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China: Beijing Police Launch Blogs to Boost Transparency
Source: Xinhua
Source Date: Monday, August 02, 2010
Focus: Electronic and Mobile Government
Country: China
Created: Aug 09, 2010

Police authorities in Beijing launched a microblog, blogs and a podcast on Sunday in the latest move in its public relations campaign.

This came about half a month after police in the Chinese capital set up a public relations office to enhance transparency and interaction with residents.

The Beijing Municipal Public Security Bureau officially launched its new media services at the news portals sina.com, sohu.com and 163.com and video-sharing site ku6.com after a three-day trial.

The services, branded as "Safe Beijing", offer a new communication channel between police and the general public. Microblogs, for example, have become a quick and popular source of news and information for increasingly more Chinese citizens.

Fu Zhenghua, head of the bureau, said last month that law enforcement activities could easily be hot topics in the media and among the public in this highly open and transparent Internet era.

"With the aid of modern technology, we hope to communicate with residents and vulnerable groups with frankness and sincerity, as well as promote social justice," said Fu.

In the first microblog post, the bureau pledged to offer the latest police affairs news, anti-fraud tips and stories of model community police.

The bureau has posted dozens of practical anti-fraud and anti-theft tips and police affairs news, including training programs for special police and stories about model police officers serving their first day on the police force.

More than 17,600 people logged onto the microblog service on Sunday and some posts received hundreds of comments.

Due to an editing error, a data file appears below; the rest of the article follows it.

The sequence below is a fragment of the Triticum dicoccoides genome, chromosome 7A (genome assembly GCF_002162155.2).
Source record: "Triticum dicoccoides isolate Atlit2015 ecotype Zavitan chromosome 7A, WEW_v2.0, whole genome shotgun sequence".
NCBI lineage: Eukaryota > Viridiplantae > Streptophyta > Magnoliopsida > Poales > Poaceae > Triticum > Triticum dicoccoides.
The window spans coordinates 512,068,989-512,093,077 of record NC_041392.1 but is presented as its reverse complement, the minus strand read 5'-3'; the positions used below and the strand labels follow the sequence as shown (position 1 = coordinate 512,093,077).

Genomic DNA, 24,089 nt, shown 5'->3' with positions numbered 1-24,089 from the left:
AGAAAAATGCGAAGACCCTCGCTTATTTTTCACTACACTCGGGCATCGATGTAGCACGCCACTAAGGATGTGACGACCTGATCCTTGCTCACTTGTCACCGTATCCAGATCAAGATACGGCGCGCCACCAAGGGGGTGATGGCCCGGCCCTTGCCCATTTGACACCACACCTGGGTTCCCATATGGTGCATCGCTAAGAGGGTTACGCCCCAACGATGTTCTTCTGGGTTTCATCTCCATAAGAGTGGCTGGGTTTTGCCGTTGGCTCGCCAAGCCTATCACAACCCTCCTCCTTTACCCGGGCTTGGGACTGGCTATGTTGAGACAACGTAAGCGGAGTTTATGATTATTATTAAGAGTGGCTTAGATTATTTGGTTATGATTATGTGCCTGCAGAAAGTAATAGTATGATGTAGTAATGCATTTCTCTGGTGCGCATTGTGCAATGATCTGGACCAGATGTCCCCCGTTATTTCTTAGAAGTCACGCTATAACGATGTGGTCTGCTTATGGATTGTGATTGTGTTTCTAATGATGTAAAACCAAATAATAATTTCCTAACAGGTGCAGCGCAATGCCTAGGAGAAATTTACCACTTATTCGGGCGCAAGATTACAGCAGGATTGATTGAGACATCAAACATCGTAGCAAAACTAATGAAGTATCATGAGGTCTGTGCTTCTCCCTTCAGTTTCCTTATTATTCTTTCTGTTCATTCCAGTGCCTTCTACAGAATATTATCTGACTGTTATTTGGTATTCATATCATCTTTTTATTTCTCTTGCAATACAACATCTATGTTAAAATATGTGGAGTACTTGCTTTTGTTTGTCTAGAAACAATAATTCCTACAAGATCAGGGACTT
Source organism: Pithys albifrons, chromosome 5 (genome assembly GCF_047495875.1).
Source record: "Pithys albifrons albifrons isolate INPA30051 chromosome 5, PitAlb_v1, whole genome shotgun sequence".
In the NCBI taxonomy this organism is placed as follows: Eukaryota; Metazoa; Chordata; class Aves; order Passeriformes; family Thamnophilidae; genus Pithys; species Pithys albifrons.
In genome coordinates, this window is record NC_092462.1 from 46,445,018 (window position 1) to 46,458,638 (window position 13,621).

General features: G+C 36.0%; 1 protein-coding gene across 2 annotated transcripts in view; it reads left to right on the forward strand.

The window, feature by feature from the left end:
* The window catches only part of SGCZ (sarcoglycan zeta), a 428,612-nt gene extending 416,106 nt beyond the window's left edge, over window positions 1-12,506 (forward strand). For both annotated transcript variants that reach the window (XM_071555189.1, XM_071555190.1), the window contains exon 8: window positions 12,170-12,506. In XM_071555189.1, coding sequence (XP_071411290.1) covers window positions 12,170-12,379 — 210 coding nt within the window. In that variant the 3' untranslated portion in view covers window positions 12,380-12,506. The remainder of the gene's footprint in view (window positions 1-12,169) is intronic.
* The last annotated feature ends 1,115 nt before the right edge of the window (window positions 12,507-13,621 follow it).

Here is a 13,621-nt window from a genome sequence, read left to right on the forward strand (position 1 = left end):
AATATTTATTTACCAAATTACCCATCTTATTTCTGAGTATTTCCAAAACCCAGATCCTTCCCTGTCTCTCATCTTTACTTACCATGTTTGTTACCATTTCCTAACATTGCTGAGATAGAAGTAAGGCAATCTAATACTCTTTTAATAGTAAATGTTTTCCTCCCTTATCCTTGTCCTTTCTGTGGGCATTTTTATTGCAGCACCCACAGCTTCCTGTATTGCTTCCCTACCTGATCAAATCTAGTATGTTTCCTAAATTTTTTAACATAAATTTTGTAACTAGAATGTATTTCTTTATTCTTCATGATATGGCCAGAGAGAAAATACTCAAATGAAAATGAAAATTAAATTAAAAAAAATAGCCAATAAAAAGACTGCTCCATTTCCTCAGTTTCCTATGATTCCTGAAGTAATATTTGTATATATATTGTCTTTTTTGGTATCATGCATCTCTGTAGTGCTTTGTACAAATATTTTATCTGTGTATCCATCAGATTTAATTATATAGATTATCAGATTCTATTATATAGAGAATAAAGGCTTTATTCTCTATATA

Most welcomed the services, saying it can bridge the gap between police and average citizens and change the traditionally mysterious and superior image of police officers.

"This is really a good thing. Let's applaud the social progress and gradual government openness," said netizen Tongtianniu.

"Welcome! It is badly needed to face directly to public opinion now," said netizen Lijiazhufu.

Some netizens, however, blasted the services as "too official", calling on police authorities to use simpler words and sentences in the microblog posts.

Liu Dawei, head of the bureau's new public relations office, said the staff in her office would accept netizens' opinions and suggestions in a sincere and open-minded way.

"We will strive to build a bridge of interaction and equal communication," Liu said.

"The microblog can be used as a good way to solicit public opinion. For a public security department, I believe it can help solve criminal cases by widely obtaining clues from the public," said Huang Qiliang, a translator with a global non-profit organization.

In the past, police authorities have been criticized for their being passive or not responding to some cases, even after details had previously been published in widely read media reports.

Wang Dawei, a professor at the Chinese People's Public Security University, said with the new services the police have made a positive shift from passive actions to taking the initiative.

In addition, the general public can offer clues for criminal cases, as they are the main force in curbing crimes, Wang said.
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